4×4€ SPEED400 motors

    I just hope the SPEED400s will be sufficient to lift it off.

  5. This is a pretty sweet project! Even though the HaD summary missed that it uses brushed motors instead of brushless.

    “Mainboard features:

    Power MOSFET brushed motor drivers”

    Adding brushless motors would be a good next step.

  6. Ok so I just got a teensy in the mail today….. Looks like I am going to be making a quad copter teensy shield now lol. Very nice job! It’s a simpler version of the one posted up the other day. I have a bma180 3 axis accelerometer just need an xbee or bt module motor drivers and gyro.

  7. Hey Guys,

    thanks for all the kind remarks.

    @andrew: In gyro-only mode there is no gyro drift. The gyro only corrects any detected involuntary rotation directy. The error isn’t accumulated. It’s like flying a helicopter. The pilot has to level it out.

    Yes, the quad uses brushed motors. Not brushless. That would have required a lot more parts. That’s another build :)

    P.S.: a set of brushless motors is already in the mail :)

    1. Nice build. I really liked the idea of using just brushed motors despite the fact that it’s a bad idea.

      I want to ask some thinks. Are there really just two perpendicular PD regulators? So you take (wanted angular rate – real angular rate) and angular acceleration in one axis, multiply them with P and D constants and calculate needed PWM difference between the two motors on that axis?
      Just that is needed to make it fly? (If so, I’m amazed :) I mean really..)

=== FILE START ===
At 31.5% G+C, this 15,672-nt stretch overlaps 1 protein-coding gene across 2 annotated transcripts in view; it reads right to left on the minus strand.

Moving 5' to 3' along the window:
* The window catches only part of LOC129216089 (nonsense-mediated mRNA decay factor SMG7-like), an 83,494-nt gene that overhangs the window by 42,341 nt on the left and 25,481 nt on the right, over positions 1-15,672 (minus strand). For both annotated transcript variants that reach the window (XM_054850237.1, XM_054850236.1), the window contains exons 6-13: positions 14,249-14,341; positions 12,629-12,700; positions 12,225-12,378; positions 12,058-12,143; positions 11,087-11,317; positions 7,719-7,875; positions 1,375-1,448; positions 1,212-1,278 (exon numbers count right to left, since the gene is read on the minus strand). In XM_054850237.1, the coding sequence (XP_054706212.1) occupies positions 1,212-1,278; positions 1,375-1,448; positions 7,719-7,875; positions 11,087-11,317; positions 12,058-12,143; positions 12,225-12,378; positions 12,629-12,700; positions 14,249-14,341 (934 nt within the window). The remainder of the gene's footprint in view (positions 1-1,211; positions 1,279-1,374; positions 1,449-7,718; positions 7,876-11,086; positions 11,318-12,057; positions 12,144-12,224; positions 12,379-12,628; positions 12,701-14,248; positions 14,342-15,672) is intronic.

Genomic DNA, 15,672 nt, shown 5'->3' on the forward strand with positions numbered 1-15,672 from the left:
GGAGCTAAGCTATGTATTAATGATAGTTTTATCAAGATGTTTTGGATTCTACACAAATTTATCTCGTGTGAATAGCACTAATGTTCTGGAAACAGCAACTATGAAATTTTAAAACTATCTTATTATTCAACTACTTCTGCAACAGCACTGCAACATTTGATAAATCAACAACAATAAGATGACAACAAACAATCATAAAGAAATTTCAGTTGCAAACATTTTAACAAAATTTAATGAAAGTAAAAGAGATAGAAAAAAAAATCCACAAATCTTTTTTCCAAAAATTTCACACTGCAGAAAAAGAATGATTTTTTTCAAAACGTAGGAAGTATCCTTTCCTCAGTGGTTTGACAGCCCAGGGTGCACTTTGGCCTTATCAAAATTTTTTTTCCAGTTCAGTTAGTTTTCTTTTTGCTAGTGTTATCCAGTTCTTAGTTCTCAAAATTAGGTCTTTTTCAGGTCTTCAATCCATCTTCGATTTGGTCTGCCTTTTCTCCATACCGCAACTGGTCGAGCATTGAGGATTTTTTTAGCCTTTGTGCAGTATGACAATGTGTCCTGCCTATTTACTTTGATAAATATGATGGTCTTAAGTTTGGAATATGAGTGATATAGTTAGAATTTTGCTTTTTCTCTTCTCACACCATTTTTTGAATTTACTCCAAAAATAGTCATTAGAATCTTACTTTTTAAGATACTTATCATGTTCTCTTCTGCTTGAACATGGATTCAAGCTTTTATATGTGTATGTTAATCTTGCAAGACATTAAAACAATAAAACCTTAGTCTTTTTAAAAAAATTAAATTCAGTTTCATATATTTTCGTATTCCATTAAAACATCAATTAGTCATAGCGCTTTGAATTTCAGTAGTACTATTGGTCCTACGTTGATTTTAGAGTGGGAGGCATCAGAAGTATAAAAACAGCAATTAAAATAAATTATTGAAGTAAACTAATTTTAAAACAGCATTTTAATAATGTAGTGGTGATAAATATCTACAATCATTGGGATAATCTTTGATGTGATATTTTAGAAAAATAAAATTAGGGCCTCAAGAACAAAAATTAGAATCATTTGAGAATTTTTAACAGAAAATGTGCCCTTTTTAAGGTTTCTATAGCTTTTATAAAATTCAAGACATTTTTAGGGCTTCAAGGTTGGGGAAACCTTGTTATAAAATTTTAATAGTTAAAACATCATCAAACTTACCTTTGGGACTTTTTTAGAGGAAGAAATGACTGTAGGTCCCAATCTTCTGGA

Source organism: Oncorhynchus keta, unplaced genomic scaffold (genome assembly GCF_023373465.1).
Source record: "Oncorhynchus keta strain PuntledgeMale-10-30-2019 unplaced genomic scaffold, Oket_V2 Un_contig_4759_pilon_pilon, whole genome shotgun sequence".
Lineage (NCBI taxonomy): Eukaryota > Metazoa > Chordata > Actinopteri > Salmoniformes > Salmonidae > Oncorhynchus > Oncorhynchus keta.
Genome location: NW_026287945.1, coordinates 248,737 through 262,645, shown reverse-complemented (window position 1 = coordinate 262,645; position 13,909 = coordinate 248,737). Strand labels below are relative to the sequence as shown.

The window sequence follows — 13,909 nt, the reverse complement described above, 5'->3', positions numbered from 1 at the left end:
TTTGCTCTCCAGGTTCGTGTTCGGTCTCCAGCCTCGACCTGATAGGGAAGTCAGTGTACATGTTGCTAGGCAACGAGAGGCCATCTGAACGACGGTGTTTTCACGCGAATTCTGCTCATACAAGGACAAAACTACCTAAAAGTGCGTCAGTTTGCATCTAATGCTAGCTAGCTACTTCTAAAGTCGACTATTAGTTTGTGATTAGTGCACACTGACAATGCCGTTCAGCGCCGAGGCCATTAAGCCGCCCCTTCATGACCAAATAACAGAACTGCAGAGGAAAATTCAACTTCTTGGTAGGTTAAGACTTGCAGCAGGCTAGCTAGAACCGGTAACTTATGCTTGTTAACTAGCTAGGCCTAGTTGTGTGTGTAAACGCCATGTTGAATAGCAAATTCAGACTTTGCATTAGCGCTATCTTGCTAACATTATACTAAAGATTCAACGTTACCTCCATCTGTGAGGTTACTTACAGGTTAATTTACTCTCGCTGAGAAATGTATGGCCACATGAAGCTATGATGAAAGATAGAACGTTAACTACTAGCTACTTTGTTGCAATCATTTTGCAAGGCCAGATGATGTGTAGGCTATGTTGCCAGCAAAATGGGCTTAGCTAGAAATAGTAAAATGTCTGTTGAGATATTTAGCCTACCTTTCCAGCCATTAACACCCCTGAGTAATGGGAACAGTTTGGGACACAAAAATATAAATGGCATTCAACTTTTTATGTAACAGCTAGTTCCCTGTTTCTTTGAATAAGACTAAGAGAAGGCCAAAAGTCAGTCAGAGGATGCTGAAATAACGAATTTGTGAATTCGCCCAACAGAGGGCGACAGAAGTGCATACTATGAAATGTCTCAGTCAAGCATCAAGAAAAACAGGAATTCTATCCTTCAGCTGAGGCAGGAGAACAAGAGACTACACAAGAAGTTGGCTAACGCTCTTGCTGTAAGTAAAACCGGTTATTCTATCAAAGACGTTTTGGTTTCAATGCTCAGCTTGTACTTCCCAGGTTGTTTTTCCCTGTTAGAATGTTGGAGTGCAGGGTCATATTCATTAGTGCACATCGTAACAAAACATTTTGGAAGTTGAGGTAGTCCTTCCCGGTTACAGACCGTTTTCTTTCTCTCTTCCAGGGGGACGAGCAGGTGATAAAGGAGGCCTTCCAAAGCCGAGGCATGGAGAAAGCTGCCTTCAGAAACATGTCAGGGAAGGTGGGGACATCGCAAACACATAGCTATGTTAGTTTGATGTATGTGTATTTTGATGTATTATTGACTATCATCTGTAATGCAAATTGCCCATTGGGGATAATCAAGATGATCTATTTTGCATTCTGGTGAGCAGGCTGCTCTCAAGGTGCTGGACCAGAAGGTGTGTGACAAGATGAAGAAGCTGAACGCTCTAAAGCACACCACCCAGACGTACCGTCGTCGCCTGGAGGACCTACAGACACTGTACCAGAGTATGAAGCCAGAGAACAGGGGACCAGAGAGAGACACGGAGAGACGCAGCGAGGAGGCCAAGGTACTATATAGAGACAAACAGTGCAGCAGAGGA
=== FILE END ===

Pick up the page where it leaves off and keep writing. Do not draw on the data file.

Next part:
Are you experiencing any latency problems with Xbee since you are using it for real manual flight (like heli you said)? I’ve been always discouraged from using Xbee/Zigbee and pretty much everything with higher OSI layers so I’m experimenting with bare 802.15.4 PHY in Atmel’s AT86RF230/212. You are the first of anyone who I can think of who managed using Xbee for real manual control.

      1. Hey Grawp,
        yes and no. There is a PD controller at the end of the control loop. And it’s doing most of the work. The trick is and it’s the center of most quad-copter discussions how to find the correct angles since both sensors have their problems. My current auto-leveling loop doesn’t do any of those clever things (Kalman,DCM), yet. It just accumulates the gyro angles and weakly blends in the accelerometer for P and uses the gyro for D directly. You can browse through my code on github to see what I mean. The gyro-only loop is even simpler it takes the desired angle (joysick position), sticks it directly into P and the gyro directly into D.

        Regarding your second question, the latency is not a problem for me. There obviously is some (not only is the communication bundled up into network packages but the XBee also waits for a specified number of character times before it sends it). But I don’t notice it when I fly the quad normally and I haven’t done any aerobatics yet. Having said that, I have had a few strange problems with the XBees which I attributed to buffer overruns. But I can’t be sure. If you are handling the protocol yourself at least you know exacly what going wrong.

    1. @uphiearl: Sorry, I only ever made that one board. No spares. But the eagle files are on the webpage.
      Don’t you already have a pretty nice controller board in your mQx ? Why would you want to replace that?

  8. My first thought was my inner cheapskate screaming that the gyro and radio components stand out as a bit pricey. After a bit of googling around, it seems that MEMS gyros are indeed expensive, but you could save tens of bucks by doing what that picopter dude did and just use an ATmega with built-in RF functionality. The ATmega128RFA1 goes for about eight bucks, which saves you around $20 for each the controller and the copter.

Leave a Reply

Please be kind and respectful to help make the comments section excellent. (Comment Policy)

This site uses Akismet to reduce spam. Learn how your comment data is processed.